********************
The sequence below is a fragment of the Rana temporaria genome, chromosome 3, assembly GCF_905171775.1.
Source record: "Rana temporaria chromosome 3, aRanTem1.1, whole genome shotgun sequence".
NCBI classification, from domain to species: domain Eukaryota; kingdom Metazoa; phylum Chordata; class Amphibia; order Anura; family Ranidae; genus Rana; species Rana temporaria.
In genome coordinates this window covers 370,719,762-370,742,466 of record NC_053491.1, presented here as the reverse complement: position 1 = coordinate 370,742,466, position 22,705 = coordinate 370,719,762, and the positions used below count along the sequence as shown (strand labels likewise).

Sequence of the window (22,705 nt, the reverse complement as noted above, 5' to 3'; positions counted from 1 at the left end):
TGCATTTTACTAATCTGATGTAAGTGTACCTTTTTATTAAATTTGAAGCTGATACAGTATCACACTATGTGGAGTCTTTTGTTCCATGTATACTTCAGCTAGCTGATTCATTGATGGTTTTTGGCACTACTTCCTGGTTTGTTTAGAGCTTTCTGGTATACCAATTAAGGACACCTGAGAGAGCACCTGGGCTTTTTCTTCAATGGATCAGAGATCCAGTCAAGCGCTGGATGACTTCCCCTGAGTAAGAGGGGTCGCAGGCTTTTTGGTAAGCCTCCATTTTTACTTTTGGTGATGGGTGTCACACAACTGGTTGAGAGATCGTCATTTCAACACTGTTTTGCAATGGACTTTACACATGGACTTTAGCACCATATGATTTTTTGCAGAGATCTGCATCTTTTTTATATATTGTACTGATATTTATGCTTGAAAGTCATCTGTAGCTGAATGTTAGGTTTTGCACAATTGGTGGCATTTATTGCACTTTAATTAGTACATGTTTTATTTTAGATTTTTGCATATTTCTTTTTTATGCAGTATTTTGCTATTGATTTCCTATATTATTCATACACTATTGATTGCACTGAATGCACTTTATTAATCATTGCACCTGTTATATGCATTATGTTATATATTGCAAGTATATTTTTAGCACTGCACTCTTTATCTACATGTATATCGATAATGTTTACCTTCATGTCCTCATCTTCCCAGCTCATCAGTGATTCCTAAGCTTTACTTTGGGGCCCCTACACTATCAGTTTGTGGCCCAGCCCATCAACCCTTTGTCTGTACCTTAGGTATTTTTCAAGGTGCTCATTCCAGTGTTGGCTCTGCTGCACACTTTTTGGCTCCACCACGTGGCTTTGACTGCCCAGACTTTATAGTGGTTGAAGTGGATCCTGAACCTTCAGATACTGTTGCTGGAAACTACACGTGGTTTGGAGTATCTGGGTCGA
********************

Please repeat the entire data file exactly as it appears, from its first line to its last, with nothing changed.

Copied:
The sequence below is a fragment of the Rana temporaria genome, chromosome 3, assembly GCF_905171775.1.
Source record: "Rana temporaria chromosome 3, aRanTem1.1, whole genome shotgun sequence".
NCBI classification, from domain to species: domain Eukaryota; kingdom Metazoa; phylum Chordata; class Amphibia; order Anura; family Ranidae; genus Rana; species Rana temporaria.
In genome coordinates this window covers 370,719,762-370,742,466 of record NC_053491.1, presented here as the reverse complement: position 1 = coordinate 370,742,466, position 22,705 = coordinate 370,719,762, and the positions used below count along the sequence as shown (strand labels likewise).

Sequence of the window (22,705 nt, the reverse complement as noted above, 5' to 3'; positions counted from 1 at the left end):
TGCATTTTACTAATCTGATGTAAGTGTACCTTTTTATTAAATTTGAAGCTGATACAGTATCACACTATGTGGAGTCTTTTGTTCCATGTATACTTCAGCTAGCTGATTCATTGATGGTTTTTGGCACTACTTCCTGGTTTGTTTAGAGCTTTCTGGTATACCAATTAAGGACACCTGAGAGAGCACCTGGGCTTTTTCTTCAATGGATCAGAGATCCAGTCAAGCGCTGGATGACTTCCCCTGAGTAAGAGGGGTCGCAGGCTTTTTGGTAAGCCTCCATTTTTACTTTTGGTGATGGGTGTCACACAACTGGTTGAGAGATCGTCATTTCAACACTGTTTTGCAATGGACTTTACACATGGACTTTAGCACCATATGATTTTTTGCAGAGATCTGCATCTTTTTTATATATTGTACTGATATTTATGCTTGAAAGTCATCTGTAGCTGAATGTTAGGTTTTGCACAATTGGTGGCATTTATTGCACTTTAATTAGTACATGTTTTATTTTAGATTTTTGCATATTTCTTTTTTATGCAGTATTTTGCTATTGATTTCCTATATTATTCATACACTATTGATTGCACTGAATGCACTTTATTAATCATTGCACCTGTTATATGCATTATGTTATATATTGCAAGTATATTTTTAGCACTGCACTCTTTATCTACATGTATATCGATAATGTTTACCTTCATGTCCTCATCTTCCCAGCTCATCAGTGATTCCTAAGCTTTACTTTGGGGCCCCTACACTATCAGTTTGTGGCCCAGCCCATCAACCCTTTGTCTGTACCTTAGGTATTTTTCAAGGTGCTCATTCCAGTGTTGGCTCTGCTGCACACTTTTTGGCTCCACCACGTGGCTTTGACTGCCCAGACTTTATAGTGGTTGAAGTGGATCCTGAACCTTCAGATACTGTTGCTGGAAACTACACGTGGTTTGGAGTATCTGGGTCGA